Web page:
Impurities are inevitable during tokamak plasma operation because of strong interaction of plasma and plasma facing component and helium ash as a byproduct of fusion process. They cause problems such as radiation power loss and fusion fuel dilution. On the other hands, they are used to diagnosis plasma parameters (CES, XICS etc) and to suppress edge-localized mode by wall-coating. In this research, we study the impact of impurities on turbulence driven intrinsic rotation (via residual stress) in the context of the quasi-linear theory. A two-fluid formulation for main and impurity ions is employed to study ion temperature gradient modes in sheared slab geometry modified by the presence of impurities. An effective form of the parallel Reynolds stress is derived in the center of mass frame of a coupled main ion-impurity system. Analyses show that the contents and the radial profile of impurities have a strong influence on the residual stress. In particular, an impurity profile aligned with that of main ions is shown to cause a considerable reduction of the residual stress, which may lead to the reduction of turbulence driven intrinsic rotation.

  2. Stress analysis of header material sets

    SciTech Connect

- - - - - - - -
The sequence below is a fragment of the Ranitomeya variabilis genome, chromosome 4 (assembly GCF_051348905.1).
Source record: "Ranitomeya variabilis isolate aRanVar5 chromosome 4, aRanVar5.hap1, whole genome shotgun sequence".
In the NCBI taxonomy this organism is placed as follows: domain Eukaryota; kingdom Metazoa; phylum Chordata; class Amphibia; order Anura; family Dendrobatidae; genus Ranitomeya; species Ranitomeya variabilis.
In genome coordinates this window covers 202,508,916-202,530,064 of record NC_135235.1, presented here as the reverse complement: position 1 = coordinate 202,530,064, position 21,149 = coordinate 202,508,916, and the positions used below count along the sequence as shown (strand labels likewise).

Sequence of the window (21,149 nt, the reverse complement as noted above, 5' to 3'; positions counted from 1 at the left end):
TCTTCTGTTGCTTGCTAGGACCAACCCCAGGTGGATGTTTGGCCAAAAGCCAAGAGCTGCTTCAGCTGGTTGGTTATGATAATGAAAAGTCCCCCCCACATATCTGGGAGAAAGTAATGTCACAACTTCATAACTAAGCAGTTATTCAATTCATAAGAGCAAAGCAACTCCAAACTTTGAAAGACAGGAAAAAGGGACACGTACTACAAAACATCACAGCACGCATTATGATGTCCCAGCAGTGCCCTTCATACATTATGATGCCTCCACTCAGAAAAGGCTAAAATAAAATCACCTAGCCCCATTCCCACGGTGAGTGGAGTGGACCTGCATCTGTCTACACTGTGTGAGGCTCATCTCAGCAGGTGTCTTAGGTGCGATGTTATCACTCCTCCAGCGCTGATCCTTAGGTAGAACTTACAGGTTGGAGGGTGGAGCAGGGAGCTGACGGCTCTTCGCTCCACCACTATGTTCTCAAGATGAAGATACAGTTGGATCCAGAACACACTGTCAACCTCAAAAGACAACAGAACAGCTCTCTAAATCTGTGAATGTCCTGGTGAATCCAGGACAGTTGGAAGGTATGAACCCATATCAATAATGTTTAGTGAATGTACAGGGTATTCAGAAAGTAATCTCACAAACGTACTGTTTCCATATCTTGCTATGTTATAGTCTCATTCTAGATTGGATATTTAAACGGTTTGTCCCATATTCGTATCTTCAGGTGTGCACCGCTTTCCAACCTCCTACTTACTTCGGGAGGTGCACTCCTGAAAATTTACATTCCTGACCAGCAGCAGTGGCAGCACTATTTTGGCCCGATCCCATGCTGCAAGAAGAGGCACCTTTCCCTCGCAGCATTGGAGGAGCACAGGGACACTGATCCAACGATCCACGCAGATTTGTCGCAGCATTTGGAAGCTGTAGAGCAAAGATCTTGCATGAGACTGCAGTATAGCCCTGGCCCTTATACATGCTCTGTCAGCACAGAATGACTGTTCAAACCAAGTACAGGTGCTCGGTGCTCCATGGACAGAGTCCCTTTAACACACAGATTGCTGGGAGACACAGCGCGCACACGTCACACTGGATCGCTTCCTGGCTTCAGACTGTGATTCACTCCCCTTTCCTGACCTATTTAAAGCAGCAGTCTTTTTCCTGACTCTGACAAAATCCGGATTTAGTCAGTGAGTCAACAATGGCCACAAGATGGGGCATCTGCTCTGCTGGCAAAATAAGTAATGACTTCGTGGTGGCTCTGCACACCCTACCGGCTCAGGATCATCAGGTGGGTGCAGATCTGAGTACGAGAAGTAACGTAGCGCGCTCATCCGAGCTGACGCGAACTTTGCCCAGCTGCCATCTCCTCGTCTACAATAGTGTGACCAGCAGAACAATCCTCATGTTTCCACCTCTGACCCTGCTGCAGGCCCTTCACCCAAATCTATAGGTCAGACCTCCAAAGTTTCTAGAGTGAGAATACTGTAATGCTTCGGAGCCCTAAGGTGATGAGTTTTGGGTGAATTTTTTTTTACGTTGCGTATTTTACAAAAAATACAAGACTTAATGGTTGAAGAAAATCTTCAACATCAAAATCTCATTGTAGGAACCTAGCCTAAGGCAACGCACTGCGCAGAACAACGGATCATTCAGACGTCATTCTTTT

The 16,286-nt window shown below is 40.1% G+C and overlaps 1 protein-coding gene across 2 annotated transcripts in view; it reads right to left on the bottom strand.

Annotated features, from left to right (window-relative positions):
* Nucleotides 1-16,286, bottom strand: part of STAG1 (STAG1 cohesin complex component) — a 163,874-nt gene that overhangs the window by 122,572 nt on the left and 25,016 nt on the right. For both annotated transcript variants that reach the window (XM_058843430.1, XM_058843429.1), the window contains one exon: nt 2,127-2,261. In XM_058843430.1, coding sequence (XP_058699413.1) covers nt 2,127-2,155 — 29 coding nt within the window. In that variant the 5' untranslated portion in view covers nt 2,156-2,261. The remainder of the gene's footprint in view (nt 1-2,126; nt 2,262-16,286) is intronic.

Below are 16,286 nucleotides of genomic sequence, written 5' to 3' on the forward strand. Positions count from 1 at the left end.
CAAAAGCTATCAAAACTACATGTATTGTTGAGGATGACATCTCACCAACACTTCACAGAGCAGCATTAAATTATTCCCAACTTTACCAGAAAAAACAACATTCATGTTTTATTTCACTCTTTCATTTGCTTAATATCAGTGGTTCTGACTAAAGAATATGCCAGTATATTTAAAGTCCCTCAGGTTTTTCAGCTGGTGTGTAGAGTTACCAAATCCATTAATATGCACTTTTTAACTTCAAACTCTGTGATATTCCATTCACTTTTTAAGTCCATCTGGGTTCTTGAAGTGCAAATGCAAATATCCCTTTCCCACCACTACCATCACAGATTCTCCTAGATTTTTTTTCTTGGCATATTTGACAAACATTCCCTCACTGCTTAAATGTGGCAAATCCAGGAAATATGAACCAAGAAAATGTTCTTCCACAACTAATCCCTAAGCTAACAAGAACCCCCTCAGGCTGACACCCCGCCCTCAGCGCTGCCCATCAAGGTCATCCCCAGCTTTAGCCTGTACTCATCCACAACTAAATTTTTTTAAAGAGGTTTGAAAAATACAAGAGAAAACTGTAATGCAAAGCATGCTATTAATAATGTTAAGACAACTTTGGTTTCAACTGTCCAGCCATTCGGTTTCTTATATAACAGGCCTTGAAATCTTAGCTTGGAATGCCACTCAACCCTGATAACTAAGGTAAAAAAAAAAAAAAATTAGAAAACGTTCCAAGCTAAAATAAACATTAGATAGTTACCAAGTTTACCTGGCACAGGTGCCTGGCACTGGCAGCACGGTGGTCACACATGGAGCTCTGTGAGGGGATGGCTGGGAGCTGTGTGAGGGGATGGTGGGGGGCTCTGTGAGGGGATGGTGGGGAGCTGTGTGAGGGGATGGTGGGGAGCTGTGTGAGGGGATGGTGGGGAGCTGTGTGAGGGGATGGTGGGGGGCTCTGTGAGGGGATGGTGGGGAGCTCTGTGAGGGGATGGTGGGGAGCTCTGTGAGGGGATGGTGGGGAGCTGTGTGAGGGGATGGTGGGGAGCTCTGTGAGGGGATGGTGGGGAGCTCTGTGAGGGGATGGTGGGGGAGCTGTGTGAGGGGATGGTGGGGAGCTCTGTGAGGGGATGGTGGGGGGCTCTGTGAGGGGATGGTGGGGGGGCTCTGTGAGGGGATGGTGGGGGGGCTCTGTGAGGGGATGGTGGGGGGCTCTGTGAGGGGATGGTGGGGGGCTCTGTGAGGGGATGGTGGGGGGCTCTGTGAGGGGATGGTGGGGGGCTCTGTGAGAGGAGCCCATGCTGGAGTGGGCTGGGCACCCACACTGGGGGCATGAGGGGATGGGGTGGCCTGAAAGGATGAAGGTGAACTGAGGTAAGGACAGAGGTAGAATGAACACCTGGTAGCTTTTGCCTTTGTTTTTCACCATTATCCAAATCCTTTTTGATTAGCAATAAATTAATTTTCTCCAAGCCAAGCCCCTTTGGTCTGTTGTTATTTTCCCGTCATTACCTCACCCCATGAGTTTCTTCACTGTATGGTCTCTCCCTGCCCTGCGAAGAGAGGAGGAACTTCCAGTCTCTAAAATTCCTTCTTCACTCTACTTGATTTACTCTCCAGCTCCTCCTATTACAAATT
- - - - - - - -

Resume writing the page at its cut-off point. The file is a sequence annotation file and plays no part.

Woods, C.M.; Merten, C.W.

    1987-01-01

    Header design ideology and material selection are described. Current header designs utilize a glass-ceramic insulator which is bonded to a current carrying pin and a metal shell. Residual stresses in the header occur as a result of cooling from the glass softening temperature and are attributable to differences within the header material set in coefficients of thermal expansion. A stress analysis is undertaken to model the residual thermal stresses in glass-ceramic headers. A feature of this model is that it simulates bonding at glass-ceramic to metal interfaces by precluding interfacial sliding. Residual stresses for four material sets are analyzed. These material sets are chosen to illustrate the various stress states which can arise due to differing combinations of coefficients of thermal expansion within a material set. 9 refs., 10 figs., 2 tabs.

  3. Residual stress measurements in forced convective quenched steel bars by means of neutron diffraction